And it’s been speculated that in the early days of the pandemic, the White House was also fitted out with the equipment needed to care for the President should he ever contract the coronavirus.
Which means that the President's discharge from Walter Reed may simply be him taking his coronavirus treatment back to the White House and which doesn't speak to his condition in any meaningful way.
On Sunday, the President took a ride in an armored SUV to surprise his supporters and in a show of strength before returning back to the Walter Reed medical center, and this suggests that news about his discharge today may be in line with that performance.
By way of comparison, when the United Kingdom’s Prime Minister Boris Johnson contracted the coronavirus, his condition was stable in the initial stages before deteriorating rapidly, where he was close to death before he was able to recover.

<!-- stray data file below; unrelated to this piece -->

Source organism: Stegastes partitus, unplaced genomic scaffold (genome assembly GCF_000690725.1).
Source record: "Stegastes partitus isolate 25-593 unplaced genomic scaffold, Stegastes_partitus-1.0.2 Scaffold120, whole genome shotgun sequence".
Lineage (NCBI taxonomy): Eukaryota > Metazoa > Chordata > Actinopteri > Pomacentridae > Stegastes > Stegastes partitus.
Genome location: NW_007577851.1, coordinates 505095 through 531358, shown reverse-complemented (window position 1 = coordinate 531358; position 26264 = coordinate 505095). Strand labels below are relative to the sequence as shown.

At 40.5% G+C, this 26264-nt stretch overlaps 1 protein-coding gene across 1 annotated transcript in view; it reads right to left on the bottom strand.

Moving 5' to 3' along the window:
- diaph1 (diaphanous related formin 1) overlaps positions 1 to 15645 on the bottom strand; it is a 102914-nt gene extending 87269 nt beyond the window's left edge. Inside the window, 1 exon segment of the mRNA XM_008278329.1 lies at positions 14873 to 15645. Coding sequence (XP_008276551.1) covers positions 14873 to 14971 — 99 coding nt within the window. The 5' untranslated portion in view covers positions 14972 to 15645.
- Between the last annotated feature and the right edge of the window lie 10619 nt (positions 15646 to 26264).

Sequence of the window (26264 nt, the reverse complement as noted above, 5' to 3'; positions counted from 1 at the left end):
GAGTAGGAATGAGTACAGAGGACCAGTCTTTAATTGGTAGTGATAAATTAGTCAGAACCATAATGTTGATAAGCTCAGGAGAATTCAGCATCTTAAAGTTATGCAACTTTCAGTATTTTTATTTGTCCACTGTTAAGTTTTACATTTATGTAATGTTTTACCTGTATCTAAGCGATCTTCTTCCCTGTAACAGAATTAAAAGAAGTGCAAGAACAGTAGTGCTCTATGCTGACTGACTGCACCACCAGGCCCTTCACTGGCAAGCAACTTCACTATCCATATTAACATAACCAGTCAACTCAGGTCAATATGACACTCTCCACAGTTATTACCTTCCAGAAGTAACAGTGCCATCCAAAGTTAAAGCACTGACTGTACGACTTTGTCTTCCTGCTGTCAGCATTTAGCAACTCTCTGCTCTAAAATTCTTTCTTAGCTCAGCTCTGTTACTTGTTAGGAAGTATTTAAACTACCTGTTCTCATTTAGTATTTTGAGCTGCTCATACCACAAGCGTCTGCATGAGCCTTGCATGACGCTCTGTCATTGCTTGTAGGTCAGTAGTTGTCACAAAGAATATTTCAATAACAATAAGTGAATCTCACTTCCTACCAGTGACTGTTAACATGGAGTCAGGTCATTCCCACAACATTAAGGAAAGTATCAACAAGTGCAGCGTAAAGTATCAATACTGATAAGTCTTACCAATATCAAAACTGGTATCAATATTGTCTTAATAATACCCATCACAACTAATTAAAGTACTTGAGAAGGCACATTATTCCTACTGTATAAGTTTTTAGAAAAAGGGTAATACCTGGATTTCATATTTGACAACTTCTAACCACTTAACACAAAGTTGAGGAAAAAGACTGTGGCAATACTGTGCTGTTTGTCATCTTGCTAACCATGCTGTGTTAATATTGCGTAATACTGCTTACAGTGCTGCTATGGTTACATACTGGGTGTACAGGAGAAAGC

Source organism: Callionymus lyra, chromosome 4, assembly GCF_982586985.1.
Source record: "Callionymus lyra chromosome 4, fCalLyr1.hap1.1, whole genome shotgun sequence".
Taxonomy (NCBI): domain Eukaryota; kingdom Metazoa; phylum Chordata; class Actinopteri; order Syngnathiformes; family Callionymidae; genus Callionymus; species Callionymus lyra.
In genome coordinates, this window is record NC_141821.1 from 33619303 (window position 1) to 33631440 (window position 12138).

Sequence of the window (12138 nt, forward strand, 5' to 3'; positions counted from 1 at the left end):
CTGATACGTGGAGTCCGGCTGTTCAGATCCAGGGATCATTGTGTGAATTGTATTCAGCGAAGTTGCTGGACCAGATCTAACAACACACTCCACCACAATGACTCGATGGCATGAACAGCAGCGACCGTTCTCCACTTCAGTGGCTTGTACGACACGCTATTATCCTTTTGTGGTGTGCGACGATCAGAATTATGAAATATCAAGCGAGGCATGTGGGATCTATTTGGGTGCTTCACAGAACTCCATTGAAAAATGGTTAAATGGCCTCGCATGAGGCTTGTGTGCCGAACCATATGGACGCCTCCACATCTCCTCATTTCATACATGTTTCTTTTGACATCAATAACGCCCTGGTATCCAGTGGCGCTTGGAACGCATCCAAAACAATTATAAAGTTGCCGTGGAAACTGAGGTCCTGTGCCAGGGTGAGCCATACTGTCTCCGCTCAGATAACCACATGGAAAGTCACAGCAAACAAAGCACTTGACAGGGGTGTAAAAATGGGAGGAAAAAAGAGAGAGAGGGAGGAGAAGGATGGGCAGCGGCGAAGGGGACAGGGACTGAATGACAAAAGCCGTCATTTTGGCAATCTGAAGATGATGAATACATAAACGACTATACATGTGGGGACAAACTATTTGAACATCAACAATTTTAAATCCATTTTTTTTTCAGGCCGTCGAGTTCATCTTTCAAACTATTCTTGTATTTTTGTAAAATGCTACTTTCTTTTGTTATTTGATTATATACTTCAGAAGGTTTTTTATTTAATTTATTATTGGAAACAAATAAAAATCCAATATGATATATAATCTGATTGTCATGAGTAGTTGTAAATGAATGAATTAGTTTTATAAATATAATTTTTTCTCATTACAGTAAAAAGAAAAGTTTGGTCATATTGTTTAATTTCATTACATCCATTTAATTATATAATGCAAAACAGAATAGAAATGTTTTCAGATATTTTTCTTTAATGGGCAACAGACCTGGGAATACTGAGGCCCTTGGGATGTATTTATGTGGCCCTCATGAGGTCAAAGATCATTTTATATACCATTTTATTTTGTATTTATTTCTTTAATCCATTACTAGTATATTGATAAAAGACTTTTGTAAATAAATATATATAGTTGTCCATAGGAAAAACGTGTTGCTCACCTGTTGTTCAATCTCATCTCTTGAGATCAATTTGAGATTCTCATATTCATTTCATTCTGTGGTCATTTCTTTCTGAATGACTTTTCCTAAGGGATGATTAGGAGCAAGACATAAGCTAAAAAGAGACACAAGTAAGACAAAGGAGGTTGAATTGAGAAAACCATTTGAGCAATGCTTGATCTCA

U.S. futures activity is suggesting that investors are pricing in a speedy and certain recovery for Trump, but if the coronavirus has taught us anything, there’s no such thing as certainty when it comes to this pandemic.
2. How can chaos in the U.S. strengthen the dollar?
If a currency’s value is supposed to represent investors’ confidence in a country, how can chaos in that very country cause its currency to rise?
In any other part of the world, political turmoil would typically see a run on the national currency, but the U.S. is not simply another part of the world that can be ignored and confined to the dust heap of history.
With the world’s largest economy and most powerful military, the dollar is a global reserve currency and used to denominate everything from bullion to Bitcoin in terms of measuring value.